Plasma protein binding (PPB) of drugs is an important factor to consider when evaluating a drug. Drugs are bound to plasma proteins to varying degrees in the plasma, and the degree of binding can affect the absorption, distribution, metabolism and excretion of the drug in the body, which in turn affects the pharmacodynamic behaviour of the drug. BOC Sciences offers plasma protein binding assays to help clients accurately detect the binding of compounds to plasma proteins and predict the distribution of compounds in blood and tissues.
Plasma protein binding of a drug means that the drug enters the circulation and first becomes bound to plasma proteins, while the unbound drug is known as the free drug. The binding of drugs to plasma proteins is reversible, the pharmacological activity of the conjugated drugs disappears temporarily, and the conjugates cannot be temporarily "stored" in the blood because the molecules become larger and cannot pass through the capillary wall. The specificity of drug binding to plasma proteins is low, and as plasma protein binding sites are limited, two drugs may compete for binding to the same protein, resulting in displacement. Therefore, PPB is an important factor affecting the pharmacokinetic and pharmacodynamic properties of drugs. In addition, PPB information is also useful for estimating metabolism-related drug-drug interactions (DDI) if two drugs are used simultaneously.
Equilibrium dialysis measures plasma protein binding rate by using a dialysis membrane to separate the protein solution from the buffer, creating an equilibrium between the two in which only small molecular weight drug molecules can pass. Equilibrium dialysis directly measures the number of small molecules bound to protein, which is the key to analysing the binding of protein to small molecules, thus allowing the number of binding sites and binding constants to be derived.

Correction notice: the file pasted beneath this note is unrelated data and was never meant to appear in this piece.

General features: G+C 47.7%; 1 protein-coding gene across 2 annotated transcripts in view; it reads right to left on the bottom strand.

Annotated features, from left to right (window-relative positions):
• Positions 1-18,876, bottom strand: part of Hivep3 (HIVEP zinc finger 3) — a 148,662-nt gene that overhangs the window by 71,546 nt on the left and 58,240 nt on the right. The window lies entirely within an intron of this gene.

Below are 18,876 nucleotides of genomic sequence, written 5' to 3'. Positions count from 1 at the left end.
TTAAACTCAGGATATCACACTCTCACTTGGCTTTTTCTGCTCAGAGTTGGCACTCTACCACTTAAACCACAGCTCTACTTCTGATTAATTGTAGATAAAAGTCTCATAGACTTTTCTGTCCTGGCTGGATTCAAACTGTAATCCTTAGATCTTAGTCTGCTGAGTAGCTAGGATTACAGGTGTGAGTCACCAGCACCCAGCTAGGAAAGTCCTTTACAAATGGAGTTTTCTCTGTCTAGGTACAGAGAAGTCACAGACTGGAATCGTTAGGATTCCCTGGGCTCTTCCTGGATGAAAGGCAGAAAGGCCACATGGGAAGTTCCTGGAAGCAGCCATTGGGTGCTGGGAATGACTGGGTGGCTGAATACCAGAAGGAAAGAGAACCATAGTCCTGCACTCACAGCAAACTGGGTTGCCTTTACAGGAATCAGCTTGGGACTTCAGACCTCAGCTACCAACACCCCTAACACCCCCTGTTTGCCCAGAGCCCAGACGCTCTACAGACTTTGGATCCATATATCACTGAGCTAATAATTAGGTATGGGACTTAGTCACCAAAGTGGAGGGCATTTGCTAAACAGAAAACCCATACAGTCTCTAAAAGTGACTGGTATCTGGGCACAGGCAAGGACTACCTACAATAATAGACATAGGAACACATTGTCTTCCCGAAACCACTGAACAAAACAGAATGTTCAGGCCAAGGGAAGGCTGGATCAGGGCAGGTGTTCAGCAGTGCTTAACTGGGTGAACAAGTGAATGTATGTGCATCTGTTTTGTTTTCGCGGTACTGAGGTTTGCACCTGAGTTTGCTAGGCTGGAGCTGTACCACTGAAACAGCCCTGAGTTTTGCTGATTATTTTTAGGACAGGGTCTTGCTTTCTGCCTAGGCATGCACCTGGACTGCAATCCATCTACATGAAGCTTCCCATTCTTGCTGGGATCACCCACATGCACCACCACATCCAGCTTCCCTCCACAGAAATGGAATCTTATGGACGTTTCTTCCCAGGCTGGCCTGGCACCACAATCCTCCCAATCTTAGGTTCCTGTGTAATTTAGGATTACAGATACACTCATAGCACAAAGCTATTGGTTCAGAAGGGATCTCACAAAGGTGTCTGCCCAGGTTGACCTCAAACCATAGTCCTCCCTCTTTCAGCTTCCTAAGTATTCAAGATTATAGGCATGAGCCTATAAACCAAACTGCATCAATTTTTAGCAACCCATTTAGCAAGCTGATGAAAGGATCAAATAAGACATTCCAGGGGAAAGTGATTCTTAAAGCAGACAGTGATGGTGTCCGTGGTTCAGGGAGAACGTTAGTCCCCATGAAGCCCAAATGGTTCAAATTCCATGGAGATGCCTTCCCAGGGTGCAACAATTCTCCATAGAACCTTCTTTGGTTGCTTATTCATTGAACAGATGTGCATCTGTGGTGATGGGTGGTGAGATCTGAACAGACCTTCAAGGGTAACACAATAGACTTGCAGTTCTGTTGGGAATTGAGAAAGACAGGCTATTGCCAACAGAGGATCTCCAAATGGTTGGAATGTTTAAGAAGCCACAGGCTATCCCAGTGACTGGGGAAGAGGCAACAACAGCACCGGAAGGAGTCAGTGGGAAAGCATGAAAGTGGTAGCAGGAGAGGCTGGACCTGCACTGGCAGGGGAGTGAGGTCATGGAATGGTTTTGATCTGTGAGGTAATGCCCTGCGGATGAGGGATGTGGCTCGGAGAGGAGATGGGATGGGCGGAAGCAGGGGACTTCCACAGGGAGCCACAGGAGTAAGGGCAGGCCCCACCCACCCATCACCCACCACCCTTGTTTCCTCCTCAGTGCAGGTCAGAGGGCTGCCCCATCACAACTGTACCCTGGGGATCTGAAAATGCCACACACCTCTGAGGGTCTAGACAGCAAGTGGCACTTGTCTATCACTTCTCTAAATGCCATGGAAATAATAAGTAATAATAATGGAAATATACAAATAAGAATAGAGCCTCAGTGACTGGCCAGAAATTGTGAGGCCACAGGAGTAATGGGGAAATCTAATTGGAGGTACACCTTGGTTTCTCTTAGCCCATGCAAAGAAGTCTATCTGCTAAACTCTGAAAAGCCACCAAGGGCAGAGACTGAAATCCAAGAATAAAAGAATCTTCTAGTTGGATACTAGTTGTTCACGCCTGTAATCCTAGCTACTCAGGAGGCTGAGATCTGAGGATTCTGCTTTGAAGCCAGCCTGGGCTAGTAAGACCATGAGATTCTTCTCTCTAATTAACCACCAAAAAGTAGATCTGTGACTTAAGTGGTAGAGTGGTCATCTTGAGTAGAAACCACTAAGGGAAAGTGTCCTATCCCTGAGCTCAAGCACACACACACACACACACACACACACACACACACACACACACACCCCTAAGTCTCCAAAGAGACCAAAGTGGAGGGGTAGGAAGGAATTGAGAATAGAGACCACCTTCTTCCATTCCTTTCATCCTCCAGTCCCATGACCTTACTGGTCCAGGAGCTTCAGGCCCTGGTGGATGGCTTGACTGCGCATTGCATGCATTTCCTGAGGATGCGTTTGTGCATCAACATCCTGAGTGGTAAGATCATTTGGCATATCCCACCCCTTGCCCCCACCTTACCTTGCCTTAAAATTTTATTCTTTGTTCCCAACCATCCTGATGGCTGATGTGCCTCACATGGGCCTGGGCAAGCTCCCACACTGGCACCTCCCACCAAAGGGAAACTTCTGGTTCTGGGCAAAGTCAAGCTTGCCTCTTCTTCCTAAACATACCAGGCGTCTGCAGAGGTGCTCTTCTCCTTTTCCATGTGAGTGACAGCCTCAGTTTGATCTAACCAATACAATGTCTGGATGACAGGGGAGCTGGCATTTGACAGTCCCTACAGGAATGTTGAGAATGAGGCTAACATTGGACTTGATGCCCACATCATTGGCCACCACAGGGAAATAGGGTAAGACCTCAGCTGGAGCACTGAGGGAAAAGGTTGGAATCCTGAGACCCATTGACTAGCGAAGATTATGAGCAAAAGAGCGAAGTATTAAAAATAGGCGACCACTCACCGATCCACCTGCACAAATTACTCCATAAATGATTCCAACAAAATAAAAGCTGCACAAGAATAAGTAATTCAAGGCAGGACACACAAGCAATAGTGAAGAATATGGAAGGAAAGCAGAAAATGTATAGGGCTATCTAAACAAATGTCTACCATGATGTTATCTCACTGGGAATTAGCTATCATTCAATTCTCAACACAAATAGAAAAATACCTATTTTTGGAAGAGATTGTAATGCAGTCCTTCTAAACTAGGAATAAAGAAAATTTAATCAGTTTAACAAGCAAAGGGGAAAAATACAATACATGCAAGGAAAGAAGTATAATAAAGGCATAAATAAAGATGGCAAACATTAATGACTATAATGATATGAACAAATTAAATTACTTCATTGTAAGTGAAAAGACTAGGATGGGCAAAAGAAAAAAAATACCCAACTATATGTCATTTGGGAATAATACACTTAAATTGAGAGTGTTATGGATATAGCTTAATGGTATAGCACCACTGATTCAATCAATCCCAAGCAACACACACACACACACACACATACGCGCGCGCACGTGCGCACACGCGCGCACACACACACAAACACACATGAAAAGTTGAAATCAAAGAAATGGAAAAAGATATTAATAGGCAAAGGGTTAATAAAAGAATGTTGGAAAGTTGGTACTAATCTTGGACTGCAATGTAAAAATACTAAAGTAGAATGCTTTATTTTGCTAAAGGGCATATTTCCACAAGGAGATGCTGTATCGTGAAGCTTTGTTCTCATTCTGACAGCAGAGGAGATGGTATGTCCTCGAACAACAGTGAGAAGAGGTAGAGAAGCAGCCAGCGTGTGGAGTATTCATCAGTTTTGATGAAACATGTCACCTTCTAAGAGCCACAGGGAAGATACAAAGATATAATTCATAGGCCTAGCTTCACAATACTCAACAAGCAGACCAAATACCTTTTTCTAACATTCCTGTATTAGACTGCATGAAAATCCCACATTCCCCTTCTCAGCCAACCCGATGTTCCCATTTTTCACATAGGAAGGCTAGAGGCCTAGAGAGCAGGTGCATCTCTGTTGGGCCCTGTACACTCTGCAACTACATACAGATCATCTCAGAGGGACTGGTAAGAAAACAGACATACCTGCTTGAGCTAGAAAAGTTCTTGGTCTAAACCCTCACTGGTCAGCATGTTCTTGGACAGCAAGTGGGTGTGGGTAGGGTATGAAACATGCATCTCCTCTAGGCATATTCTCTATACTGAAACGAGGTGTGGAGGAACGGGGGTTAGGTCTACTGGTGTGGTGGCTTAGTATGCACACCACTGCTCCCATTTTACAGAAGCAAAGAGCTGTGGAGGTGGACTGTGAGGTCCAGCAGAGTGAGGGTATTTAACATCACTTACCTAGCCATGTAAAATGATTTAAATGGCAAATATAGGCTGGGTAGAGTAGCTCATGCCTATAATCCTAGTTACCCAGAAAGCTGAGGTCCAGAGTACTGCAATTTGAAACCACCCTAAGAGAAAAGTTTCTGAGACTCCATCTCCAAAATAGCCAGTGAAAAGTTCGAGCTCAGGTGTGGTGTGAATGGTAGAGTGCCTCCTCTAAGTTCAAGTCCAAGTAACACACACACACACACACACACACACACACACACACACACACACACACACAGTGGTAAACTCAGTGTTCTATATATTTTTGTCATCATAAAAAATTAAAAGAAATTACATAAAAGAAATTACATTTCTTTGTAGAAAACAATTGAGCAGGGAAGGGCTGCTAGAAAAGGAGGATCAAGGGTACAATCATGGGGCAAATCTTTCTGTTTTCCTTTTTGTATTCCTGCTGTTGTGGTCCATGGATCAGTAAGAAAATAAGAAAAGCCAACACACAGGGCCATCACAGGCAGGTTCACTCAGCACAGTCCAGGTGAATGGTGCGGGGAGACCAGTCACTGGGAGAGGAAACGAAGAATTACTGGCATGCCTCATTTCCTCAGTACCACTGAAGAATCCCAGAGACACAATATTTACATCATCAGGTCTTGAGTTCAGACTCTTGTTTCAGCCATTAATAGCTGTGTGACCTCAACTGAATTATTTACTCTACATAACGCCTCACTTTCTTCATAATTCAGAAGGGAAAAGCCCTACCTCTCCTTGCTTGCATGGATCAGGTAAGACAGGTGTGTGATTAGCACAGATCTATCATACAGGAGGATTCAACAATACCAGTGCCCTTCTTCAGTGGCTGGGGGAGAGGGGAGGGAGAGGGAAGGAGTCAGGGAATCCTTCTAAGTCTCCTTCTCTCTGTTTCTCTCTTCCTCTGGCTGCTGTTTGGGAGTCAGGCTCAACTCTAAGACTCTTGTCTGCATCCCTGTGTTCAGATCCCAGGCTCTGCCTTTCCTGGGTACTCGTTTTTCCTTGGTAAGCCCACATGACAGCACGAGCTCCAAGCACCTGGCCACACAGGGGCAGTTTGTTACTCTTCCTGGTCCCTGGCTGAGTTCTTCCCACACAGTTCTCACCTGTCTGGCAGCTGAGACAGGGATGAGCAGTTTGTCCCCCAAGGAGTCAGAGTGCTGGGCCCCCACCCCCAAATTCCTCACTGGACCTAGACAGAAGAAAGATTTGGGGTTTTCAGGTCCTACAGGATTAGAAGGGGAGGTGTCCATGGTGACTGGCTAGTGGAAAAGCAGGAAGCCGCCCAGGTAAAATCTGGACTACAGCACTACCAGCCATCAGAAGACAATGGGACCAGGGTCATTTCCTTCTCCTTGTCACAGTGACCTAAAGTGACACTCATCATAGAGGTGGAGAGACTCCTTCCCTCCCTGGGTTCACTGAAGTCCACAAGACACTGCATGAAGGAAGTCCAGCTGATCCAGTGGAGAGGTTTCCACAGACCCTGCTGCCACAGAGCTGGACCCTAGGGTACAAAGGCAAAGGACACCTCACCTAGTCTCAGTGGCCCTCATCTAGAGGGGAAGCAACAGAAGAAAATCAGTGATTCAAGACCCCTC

Ultrafiltration requires extremely small amounts of compounds and is suitable for rapid screening. Similar to the equilibrium dialysis method, the assay is also performed using a two-compartment device separated by a semi-permeable membrane. The drug-containing protein solution is added to the upper compartment and the free drug is rapidly moved to the lower buffer side under external pressure or centrifugal conditions, and the PPB is calculated by measuring the concentration of the compound on both sides.
The most important feature of this method is the use of very high centrifugal forces (625,000g) to separate free and bound drugs. After centrifugation, the bound drug and plasma proteins are distributed in the bottom layer, the middle layer is the free drug distribution layer, and the top layer is the very low-density lipoprotein and chylomicron floats. PPB can be calculated by measuring the initial drug concentration in the intermediate layer and before centrifugation.
Fig. 1 Comparison of assay methods for the determination of plasma protein binding.
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As a leading global life sciences group, BOC Sciences has extensive experience in in vitro pharmacokinetic studies such as plasma protein binding assays. Our specialist engineers can develop different protocols to suit the different needs of our customers. If you need one, please contact us.